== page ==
|Publication number||US4039789 A|
|Application number||US 05/611,447|
|Publication date||Aug 2, 1977|
|Filing date||Sep 8, 1975|
|Priority date||Feb 17, 1975|
|Publication number||05611447, 611447, US 4039789 A, US 4039789A, US-A-4039789, US4039789 A, US4039789A|
|Original Assignee||Daiko Electronics Co., Ltd.|
|Export Citation||BiBTeX, EndNote, RefMan|
|Patent Citations (10), Referenced by (3), Classifications (7)|
|External Links: USPTO, USPTO Assignment, Espacenet|
1. Field of the Invention
The present invention relates to the field of alarm activation means, and more specifically, to a movement-sensitive switch device.
2. Prior Art
It is known in the art that various movement-sensitive switches can be attached to stationary objects for the purpose of sensing the motion of the object when it is moved. However, these switches have been limited as to the attachment position and angle with respect to the object, and/or would not automatically reset themselves after the object had once been moved. Thus, once these prior art switches were activated they remained in the ON position. Other prior art switches such as, for example, an opening with a pendulum member disposed through the opening, required a specific mounting position and were limited in their sensitivity. The present invention overcomes the above-mentioned drawbacks in that it consists of an activation means contained within a hollow chamber. The hollow chamber can be attached in a plurality of positions to the desired object and automatically resets itself each time the object is moved.
This invention is concerned with a switch that is intended to be fastened to a precious object such as a painting of object d'art, or to a door or other closure in order to sense the movement of the object. Thus, the present invention has particular utility for crime prevention purposes. In its broadest aspects, the present invention comprises an electrically isolated conductive top and bottom hollow members coupled together forming a discrete hollow chamber. Disposed within the hollow chamber is a selective contact means for selectively contacting the top and bottom members together. The selective contact means has a pendulum configuration whereby a movement of the chamber causes the contact means to electrically couple the top and bottom members together. After the contact has been made and the object is no longer in motion, the contact means eventually returns to its stable position with the top member again electrically isolated from the bottom member due to the pendulum action.
Thus, it is an object of the present invention to permit freedom in the position and angle of attachment of this device to an object.
Another object of the present invention is to permit the device to automatically return to the OFF position once the protected object comes to rest.
Yet another object of the present invention is to produce a movement-sensitive switch which has low sensitivity with respect to vertical shaking, such as, for example, the shaking caused by a person walking hearby yet have high sensitivity with respect to horizontal motion or tilting.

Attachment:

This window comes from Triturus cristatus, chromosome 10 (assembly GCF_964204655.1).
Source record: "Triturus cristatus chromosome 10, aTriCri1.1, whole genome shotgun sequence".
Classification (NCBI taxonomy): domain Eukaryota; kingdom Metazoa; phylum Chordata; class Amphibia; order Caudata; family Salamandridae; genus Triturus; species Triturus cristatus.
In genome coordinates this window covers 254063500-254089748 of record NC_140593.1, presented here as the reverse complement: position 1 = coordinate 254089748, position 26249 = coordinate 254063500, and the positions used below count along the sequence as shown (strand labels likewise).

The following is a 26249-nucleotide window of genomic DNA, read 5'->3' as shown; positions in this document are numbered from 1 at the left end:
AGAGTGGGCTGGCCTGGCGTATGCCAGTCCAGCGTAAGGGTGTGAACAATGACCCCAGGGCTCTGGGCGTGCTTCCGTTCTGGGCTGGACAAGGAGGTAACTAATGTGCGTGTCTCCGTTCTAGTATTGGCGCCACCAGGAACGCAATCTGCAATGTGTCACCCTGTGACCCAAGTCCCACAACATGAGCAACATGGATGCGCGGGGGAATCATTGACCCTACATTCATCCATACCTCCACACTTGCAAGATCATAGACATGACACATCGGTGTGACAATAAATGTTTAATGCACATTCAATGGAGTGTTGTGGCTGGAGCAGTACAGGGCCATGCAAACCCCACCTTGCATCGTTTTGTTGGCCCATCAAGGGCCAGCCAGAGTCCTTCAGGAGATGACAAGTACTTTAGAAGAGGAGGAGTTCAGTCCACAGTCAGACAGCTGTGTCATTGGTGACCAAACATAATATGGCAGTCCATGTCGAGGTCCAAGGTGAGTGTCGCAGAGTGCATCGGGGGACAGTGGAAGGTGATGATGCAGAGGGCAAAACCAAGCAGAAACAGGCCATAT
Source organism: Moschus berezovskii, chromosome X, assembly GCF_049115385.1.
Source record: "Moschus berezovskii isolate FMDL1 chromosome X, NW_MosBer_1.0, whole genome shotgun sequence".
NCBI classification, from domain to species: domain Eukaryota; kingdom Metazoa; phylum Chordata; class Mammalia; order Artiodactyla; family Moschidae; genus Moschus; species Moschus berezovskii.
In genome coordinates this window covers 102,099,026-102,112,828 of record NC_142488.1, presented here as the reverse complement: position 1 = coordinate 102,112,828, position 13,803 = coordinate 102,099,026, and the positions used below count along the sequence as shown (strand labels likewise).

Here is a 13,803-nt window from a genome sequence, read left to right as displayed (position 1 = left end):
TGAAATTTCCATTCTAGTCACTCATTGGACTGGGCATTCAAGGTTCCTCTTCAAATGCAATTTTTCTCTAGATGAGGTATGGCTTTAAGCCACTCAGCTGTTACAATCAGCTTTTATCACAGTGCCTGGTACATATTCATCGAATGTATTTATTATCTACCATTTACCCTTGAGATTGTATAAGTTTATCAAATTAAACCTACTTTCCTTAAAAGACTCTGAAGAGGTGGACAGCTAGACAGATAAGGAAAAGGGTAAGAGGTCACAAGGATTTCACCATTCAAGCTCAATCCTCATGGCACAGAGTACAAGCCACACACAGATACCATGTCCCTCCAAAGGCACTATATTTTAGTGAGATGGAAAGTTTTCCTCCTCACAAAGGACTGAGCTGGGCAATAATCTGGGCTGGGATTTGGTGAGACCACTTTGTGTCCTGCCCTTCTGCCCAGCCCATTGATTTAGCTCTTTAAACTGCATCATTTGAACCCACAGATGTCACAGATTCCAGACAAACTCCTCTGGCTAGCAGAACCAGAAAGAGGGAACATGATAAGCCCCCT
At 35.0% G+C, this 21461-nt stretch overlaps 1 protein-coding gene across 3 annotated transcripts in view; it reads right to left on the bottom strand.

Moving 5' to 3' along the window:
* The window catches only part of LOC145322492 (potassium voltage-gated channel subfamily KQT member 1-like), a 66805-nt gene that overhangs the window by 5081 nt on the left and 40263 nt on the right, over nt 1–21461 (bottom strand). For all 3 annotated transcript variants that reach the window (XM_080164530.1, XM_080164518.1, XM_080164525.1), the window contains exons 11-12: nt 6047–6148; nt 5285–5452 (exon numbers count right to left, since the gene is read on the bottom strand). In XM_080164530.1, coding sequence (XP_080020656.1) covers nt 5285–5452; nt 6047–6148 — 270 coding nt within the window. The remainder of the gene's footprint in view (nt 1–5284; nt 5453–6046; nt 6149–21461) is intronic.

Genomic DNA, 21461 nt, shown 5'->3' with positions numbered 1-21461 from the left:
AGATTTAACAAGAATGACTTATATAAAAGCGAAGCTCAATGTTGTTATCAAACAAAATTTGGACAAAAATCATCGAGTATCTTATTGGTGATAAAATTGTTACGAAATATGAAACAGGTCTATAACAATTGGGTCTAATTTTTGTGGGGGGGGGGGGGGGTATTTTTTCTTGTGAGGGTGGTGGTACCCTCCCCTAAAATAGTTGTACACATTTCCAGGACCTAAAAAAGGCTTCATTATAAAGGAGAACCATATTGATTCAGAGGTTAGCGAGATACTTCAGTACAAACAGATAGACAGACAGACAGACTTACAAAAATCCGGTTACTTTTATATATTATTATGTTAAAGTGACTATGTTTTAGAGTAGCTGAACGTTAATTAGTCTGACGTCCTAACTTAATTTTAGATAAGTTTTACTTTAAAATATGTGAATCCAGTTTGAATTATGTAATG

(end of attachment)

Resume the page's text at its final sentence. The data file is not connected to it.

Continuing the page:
The novel features which are believed to be characteristic of the invention, both as to its organization and method of operation- together with further objectives and advantages thereof, will be better understood from the following description considered in connection with the accompanying drawings in which a presently preferred embodiment of the invention is illustrated by way of example. It is to be expressly understood, however, that the drawings are for the purpose of illustration and description only and are not intended as a definition of the limits of the invention.
FIG. 1 is perspective view showing the hollow chamber and the contact means disposed therein indicated by hidden lines.
FIG. 2 is a cross-sectional view of FIG. 1 showing the contact means and indicating by phantom lines the tilting of the contact means caused by the tilting of the hollow chamber.
FIG. 3 is a cross-sectional view of the invention shown in FIG. 1 indicating the action of the contact means when the chamber is tilted.
FIG. 4 is a block diagram showing typical prior art circuits which are coupled to the switch enabling the switch to broadcast an indication that the switch has been moved.
Referring first to FIG. 1, a novel movement-sensitive switch of the instant invention, is clearly shown. The switch comprises a top electrically conductive hollow hemispherical member 1 and an equivalently shaped bottom electrically conductive hemispherical member 1'. The top and bottom hemispherical members are joined together along the circumference thereof so as to form a hollow spherical chamber 25. Disposed along the periphery of the top and bottom members 1 and 1', is an insulation 2 so as to electrically insulate the top member 1 from bottom member 1'. In the presently preferred embodiment, members 1 and 1' each has an outward extending peripheral flange 20 and 22. Insulation 2 is then disposed between such flanges. Insulation 2 may be any of the well-known insulation material such as, for example, urethene foam, rubber, and the like. Insulation 2 is disposed between the top and bottom members 1 and 1', such that the overall configuration of the switch pin remains a hollow sphere. A contact means 11 is disposed within the sphere and comprises a balance weight 3 coupled to an upward-extending pin member 4. The balance weight 3 has a generally hemispherical bottom member 3 with a flat top section. The pin member 4 is coupled to the flat top section and extends upwardly therefrom into the hollow interior of the top member 1 a predetermined distance. Note, however, that the pin member 4, when the balance weight is in its initial stable equilibrium position, does not engage the top member 1.
While other configurations of the instant invention may be utilized, it has been found that preferable shape of the chamber to be that of a hollow sphere. Moreover, it has also been found that a preferred configuration of the balance weight 3 be that of a hemisphere although other configurations are also within the scope of this invention. Note also that the general configuration of weight 3 and pin 4 resembles a pendulum. This specific configuration is not a mere matter of choice, and enables the self-return aspects of the balance weight 3 to take place. This will be discussed in more detail herein.